If you were part of the British Royal Navy in the 1560s you may have had the great fortune to be recruited into a distinct crew of sailors known as the Sea Dogs. Founded and sanctioned by Queen Elizabeth I herself, the Sea Dogs were formed to reduce the domination of the world’s other major maritime force of the time – the Armada Espanola. The Spanish Navy was actively appropriating riches from Mexico, filling galleons with the treasures and shepherding them back home. The mission of the Sea Dogs was twofold: one – reduce the size and effectiveness of the Spanish powerhouse and two – commandeer valuable cargo from their vessels. In other words, if you were a Sea Dog, Queen Elizabeth I had authorized you to be a pirate.
Most sailors jumped at the chance to join this elite corps. The opportunity offered not only an experience greater than that provided by the regular navy, it served-up a rather privileged lifestyle. Her Majesty’s ships were better equipped, the food more plentiful and, most important, you were promised a share of the bounty that you helped pillage. Each ship’s captain would draft a set of articles or a code that would dictate the rules of a particular expedition. Standard clauses about alcohol and tobacco misuse, firearm-care and the penalties associated with stealing were outlined, but what piqued the attention of the Sea Dogs was the bit about receiving a percentage of the booty’s worth. The more gold, silver and precious gems the Sea Dogs hijacked the richer they became.
A pirate’s life was indeed adventurous, but it was also fraught with danger. Storming a three-mast, cannon-laden ship was risky business. If an ambushed vessel refused to surrender peacefully, a full-on attack ensued. Battles were chaotic, often resulted in life-threatening wounds, if not death. Offensives had to be well orchestrated and methodically executed for skirmishes on these cramped, precarious sailing crafts spawned mayhem.
Once the dust had settled it was time to assess the treasures you, the victorious pirate, had risked life and limb for. As you scrutinize the ship’s hold, uncovering caches of glistening gold and silver, unfamiliar gems and pungent smelling exotic spices you come across a series of barrels – large barrels, filled to the brim with what look to be ashes or chalky gravel. Puzzled, you grab a handful of the dusty compound, but it doesn’t help to explain the unusual contents. While contemplating the useless cargo, well-travelled shipmates inform you that the barrels are full of bugs. Yes, bugs – tens of thousands of dead, nondescript insects.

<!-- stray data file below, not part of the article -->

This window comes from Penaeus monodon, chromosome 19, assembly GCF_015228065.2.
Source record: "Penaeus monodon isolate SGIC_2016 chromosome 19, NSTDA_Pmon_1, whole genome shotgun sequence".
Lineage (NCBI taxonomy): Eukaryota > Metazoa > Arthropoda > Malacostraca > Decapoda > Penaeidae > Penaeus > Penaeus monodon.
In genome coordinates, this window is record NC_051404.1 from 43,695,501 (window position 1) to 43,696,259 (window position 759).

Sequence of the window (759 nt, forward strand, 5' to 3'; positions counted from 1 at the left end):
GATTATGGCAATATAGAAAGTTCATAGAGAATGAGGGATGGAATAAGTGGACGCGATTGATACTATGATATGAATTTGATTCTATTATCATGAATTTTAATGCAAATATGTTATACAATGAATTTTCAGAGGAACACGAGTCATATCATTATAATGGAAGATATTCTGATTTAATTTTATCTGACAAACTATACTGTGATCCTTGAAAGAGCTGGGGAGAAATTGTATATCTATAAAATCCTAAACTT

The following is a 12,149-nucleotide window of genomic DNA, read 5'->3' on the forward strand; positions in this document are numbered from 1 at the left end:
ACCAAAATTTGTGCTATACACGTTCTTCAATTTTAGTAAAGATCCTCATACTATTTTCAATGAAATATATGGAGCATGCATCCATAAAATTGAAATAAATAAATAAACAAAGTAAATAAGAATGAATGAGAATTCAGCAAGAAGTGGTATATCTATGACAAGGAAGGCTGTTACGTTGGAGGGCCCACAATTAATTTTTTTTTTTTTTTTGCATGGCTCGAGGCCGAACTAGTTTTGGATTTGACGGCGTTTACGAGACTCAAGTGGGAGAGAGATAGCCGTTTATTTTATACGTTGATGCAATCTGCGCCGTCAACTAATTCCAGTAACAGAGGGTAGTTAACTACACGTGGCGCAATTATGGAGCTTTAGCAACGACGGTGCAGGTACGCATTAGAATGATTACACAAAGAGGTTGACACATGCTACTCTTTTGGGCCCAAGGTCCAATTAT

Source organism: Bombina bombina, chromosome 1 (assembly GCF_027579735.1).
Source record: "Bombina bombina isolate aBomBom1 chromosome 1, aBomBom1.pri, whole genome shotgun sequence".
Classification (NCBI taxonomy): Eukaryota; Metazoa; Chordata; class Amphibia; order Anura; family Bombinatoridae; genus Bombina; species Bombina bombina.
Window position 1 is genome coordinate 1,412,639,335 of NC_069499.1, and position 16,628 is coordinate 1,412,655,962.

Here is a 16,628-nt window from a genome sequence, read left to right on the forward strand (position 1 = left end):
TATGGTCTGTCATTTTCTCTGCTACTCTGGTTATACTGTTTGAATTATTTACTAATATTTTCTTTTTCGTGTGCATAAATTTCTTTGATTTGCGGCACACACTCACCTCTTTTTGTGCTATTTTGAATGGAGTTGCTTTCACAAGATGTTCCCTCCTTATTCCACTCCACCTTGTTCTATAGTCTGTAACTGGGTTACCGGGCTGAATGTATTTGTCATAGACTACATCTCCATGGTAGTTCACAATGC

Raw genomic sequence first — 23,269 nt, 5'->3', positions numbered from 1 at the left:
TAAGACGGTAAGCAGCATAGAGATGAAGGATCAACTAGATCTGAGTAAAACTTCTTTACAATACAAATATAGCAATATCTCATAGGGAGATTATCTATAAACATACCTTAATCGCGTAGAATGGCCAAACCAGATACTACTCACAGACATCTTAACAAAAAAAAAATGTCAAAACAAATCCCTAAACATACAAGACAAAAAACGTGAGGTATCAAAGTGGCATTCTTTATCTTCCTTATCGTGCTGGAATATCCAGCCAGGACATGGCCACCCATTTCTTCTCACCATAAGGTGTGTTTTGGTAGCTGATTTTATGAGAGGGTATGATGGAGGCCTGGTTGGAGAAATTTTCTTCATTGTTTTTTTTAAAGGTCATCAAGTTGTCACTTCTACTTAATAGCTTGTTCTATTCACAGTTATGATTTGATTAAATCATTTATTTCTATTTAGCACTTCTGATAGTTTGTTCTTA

They proceed to tell you that these innocuous little creatures, called cochineal, have become almost as valuable as the crates of gold bullion found on board. You learn that the Aztec and Maya peoples of Central and North America have been using this curious bug to dye textiles for centuries and that they produce a shade of red so intense, so vibrant, that the likes of it have never been seen anywhere in the world. Unlike other red dyes that fade over time, this remarkable pigment actually becomes brighter as it ages. And, best of all, the people back in Europe can’t get enough of it.
Cochineal insects live on cacti – the Prickly Pear cacti to be exact, feeding off its natural juices. Each of these light grey coloured bugs is about the size of a grain of rice, making them easy prey. As a natural deterrent, one quarter of each insect’s weight consists of carminic acid, a compound that most predators find extremely unappetizing. It is this same acid that produces the bug’s rich scarlet colour. Early farmers harvested the cochineal bugs by hand from Prickly Pear cacti, sometimes using a deer tail to gently brush them from the plant. Once collected, the insects get immersed in hot water, dried, cured, crushed and filtered. Variations of this process will produce a range of values and shades of red. It takes as many as 100,000 individual bugs to make one litre of cochineal dye.
It didn’t take long for the Spanish to realize the potential of this unique commodity. During their colonial rule in Mexico farming of the cochineal was ramped up for export back home. At its height of production, in the late 18th century, 100 billion cochineal bugs were harvested yearly. 100 billion! Knowing how beneficial this discovery was to their economy the Spanish kept its source a secret for the next three hundred years. Dye-making had become a very serious business and if you were caught smuggling cochineal from their colonies you risked facing death.